Marian Sawa (1937–2005) wrote music for piano and harpsichord between 1967 and 2004. His early works, dating from his student years, demonstrate the composer’s interest in the neo- Classical aesthetic, whereas the later ones (particularly those dating from the 1990s and the last years of his life) exhibit features of a highly individual musical idiom. These include primarily the drawing of inspiration from sacred music and the folk music heritage (these inspirations overlap- ping ), often linked with virtuosity and motoric drive. These features are also present in Sawa’s piano music and make it possible to distinguish in it three basic strands: dance and folk-influenced, virtuosity (toccata) and the sacred.
Sawa’s idiom is rooted in both the composer’s musical and non-musical experiences, which include the childhood years spent in the countrywide, his father’s work as an organist inopiennik, his own studies at the Organ School run by the Salesian Order in Przemyl and his work as a church organist.
Sawa’s religious inspiration, which is discussed in my article, seems to be one of the most readily recognizable features of the composer’s entire instrumental output. It is most evident in his organ compositions but is also present in his works for piano and harpsichord. In most of his pieces Sawa used stylized quotations from Polish church songs (Trzy elegie / Three Elegies, Koldowe granie / Christmas Carolling, Cztery koldy / Four Christmas Carols, III Mazurek / Mazurek No. 3) and from Gregorian chant (the Mass setting Orbis Factor). Sawa also used tunes in crudo. He paid utmost attention to ensure that these sources are not overshadowed by other compositional devices. Hence the quoted melodies are presented in a very lucid form and against simple harmon- ic backgrounds. This is not to say that the harmonic writing lacks original solutions (Sawa’s typi- cal harmonic ideas include consonances based on fourths, on combinations of fourths and fifths and of sevenths and fourths or tritones, on augmented triads and bi-functional patterns, which do not hamper the presentation of the quoted material but often support it. Indeed, the quoted melo- dies seem to be assigned a primary role, similarly to that played by the text in Sawa’s vocal and vocal-instrumental compositions.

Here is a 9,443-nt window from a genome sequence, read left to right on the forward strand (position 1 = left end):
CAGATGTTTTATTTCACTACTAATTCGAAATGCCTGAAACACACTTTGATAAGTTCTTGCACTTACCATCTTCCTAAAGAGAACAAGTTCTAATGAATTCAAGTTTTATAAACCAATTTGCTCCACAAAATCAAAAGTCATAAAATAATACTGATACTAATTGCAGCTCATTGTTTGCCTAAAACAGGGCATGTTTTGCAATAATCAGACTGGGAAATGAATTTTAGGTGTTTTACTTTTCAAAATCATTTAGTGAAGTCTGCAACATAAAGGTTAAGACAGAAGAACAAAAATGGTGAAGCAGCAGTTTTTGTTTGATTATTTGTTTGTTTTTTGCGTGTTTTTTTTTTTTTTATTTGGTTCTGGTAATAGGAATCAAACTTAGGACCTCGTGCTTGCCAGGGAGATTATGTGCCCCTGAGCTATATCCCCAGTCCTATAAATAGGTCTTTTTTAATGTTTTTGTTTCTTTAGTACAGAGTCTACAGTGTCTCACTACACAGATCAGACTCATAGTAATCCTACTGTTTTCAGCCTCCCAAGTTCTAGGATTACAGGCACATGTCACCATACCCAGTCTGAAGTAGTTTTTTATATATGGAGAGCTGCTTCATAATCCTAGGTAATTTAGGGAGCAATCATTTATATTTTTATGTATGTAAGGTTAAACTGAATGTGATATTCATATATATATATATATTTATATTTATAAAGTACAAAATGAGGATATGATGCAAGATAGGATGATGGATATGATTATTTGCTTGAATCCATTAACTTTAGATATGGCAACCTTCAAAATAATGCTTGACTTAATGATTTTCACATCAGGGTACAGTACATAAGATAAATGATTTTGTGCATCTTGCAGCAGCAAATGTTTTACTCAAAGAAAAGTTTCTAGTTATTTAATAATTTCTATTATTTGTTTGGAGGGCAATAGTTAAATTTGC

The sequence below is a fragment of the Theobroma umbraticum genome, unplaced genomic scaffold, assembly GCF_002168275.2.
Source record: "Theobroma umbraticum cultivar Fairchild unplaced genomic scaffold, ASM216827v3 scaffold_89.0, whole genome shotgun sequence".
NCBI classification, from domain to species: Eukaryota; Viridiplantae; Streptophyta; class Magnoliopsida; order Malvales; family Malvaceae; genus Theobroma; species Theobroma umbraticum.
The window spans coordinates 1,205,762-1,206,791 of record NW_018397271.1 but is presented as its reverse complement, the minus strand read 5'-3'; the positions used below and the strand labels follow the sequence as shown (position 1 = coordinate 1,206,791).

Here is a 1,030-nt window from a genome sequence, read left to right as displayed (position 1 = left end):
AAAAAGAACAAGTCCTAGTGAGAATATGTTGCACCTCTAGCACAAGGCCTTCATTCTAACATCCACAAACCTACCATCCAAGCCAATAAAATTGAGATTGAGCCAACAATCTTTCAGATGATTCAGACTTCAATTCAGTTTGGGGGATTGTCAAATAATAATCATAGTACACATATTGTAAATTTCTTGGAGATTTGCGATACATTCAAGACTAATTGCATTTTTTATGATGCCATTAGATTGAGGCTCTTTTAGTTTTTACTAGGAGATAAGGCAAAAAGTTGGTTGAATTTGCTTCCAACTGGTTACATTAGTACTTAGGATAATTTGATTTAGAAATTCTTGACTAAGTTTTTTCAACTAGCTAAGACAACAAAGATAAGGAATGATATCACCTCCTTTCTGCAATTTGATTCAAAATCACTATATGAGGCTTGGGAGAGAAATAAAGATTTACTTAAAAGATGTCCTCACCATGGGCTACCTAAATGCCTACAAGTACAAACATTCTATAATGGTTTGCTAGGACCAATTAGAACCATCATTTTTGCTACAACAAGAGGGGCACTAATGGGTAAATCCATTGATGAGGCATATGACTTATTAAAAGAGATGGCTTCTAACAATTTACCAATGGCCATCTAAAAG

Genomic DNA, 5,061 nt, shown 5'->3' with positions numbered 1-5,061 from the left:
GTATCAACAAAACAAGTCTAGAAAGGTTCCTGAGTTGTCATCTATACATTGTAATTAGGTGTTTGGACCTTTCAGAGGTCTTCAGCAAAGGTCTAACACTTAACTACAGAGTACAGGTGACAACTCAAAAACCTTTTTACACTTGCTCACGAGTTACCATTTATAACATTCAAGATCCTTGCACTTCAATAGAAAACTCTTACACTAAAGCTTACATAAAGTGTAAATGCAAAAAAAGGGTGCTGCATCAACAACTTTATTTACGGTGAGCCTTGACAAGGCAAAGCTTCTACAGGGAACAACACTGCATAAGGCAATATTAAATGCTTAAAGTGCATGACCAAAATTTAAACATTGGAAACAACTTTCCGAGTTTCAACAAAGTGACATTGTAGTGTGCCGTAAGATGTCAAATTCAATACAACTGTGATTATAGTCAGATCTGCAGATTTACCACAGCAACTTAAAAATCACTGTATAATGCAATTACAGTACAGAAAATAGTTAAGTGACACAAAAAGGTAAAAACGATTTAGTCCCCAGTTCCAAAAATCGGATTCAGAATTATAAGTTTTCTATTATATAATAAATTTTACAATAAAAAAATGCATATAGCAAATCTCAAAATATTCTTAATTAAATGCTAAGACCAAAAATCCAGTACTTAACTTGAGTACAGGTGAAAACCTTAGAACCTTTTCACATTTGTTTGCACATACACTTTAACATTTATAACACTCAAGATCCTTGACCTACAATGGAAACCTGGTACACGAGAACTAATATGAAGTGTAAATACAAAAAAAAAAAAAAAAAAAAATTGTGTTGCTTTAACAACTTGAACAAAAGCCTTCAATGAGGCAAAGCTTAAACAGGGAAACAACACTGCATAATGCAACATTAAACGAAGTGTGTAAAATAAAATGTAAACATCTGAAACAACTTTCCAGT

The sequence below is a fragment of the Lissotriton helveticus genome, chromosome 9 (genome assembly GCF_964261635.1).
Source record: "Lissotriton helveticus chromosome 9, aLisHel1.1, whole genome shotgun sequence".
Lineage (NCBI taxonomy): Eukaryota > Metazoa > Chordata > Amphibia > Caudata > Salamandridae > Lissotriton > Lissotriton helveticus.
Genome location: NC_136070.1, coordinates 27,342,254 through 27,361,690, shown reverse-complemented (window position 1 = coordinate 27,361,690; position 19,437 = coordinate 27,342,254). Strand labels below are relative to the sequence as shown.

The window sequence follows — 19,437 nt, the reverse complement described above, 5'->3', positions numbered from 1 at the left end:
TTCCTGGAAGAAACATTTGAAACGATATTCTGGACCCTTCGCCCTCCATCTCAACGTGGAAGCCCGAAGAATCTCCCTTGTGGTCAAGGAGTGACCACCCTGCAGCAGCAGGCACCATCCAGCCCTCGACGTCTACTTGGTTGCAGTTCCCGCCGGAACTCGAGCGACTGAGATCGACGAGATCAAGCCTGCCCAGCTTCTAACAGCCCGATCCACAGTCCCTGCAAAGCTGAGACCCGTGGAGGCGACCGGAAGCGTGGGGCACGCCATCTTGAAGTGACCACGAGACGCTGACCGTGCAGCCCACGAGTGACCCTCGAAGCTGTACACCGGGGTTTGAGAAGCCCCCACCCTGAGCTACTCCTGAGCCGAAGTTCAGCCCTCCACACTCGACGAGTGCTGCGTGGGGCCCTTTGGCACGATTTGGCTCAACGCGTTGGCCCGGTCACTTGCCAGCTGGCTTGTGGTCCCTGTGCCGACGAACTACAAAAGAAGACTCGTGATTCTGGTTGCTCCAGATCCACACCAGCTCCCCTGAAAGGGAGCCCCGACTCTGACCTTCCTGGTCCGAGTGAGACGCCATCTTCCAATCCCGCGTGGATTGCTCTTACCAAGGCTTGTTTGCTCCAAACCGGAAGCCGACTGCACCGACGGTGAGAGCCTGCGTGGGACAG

Sawa’s selected piano pieces discussed in my article centre on the two extreme axioms of human existence, birth (of God-Man: Mae koldowanie / Little Carolling, Cztery koldy / Four Christmas Carols) and death (Trzy elegie / Three Elegies, Rapsod / Rhapsod).
Marian Sawa’s piano works, even though remaining rather little known, occupy an important place in his compositional legacy and in the history of post-1939 Polish piano music as a whole. The latter comprises over 3000 pieces for piano solo and so Sawa’s output is therefore only a small fraction of it. In terms of opus numbers, however, it belongs to the most numerous, alongside those of Grayna Bacewicz, Mariusz Dubaj, Witold Friemann, Piotr Lachert, Miosz Magin and Aleksander Tansman. Once Sawa’s piano works are ensured a broader presence in the public consciousness, it will be possible to appreciate fully their artistic and didactic merits.